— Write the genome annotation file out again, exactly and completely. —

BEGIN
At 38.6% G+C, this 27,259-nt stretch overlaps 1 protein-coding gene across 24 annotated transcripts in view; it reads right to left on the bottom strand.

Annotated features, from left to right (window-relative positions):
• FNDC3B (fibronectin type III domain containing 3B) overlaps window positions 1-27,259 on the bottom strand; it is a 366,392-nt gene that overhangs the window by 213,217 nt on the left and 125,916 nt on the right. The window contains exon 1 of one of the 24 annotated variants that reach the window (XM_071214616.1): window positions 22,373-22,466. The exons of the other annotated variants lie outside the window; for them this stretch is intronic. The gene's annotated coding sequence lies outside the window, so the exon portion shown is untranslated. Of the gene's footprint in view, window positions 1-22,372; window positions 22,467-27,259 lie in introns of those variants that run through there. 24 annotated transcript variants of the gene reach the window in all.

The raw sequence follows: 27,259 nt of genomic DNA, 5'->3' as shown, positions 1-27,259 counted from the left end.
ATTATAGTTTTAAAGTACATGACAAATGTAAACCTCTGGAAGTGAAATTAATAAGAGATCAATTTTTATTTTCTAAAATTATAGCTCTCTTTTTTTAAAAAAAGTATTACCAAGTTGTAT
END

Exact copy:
At 38.6% G+C, this 27,259-nt stretch overlaps 1 protein-coding gene across 24 annotated transcripts in view; it reads right to left on the bottom strand.

Annotated features, from left to right (window-relative positions):
• FNDC3B (fibronectin type III domain containing 3B) overlaps window positions 1-27,259 on the bottom strand; it is a 366,392-nt gene that overhangs the window by 213,217 nt on the left and 125,916 nt on the right. The window contains exon 1 of one of the 24 annotated variants that reach the window (XM_071214616.1): window positions 22,373-22,466. The exons of the other annotated variants lie outside the window; for them this stretch is intronic. The gene's annotated coding sequence lies outside the window, so the exon portion shown is untranslated. Of the gene's footprint in view, window positions 1-22,372; window positions 22,467-27,259 lie in introns of those variants that run through there. 24 annotated transcript variants of the gene reach the window in all.

The raw sequence follows: 27,259 nt of genomic DNA, 5'->3' as shown, positions 1-27,259 counted from the left end.
ATTATAGTTTTAAAGTACATGACAAATGTAAACCTCTGGAAGTGAAATTAATAAGAGATCAATTTTTATTTTCTAAAATTATAGCTCTCTTTTTTTAAAAAAAGTATTACCAAGTTGTAT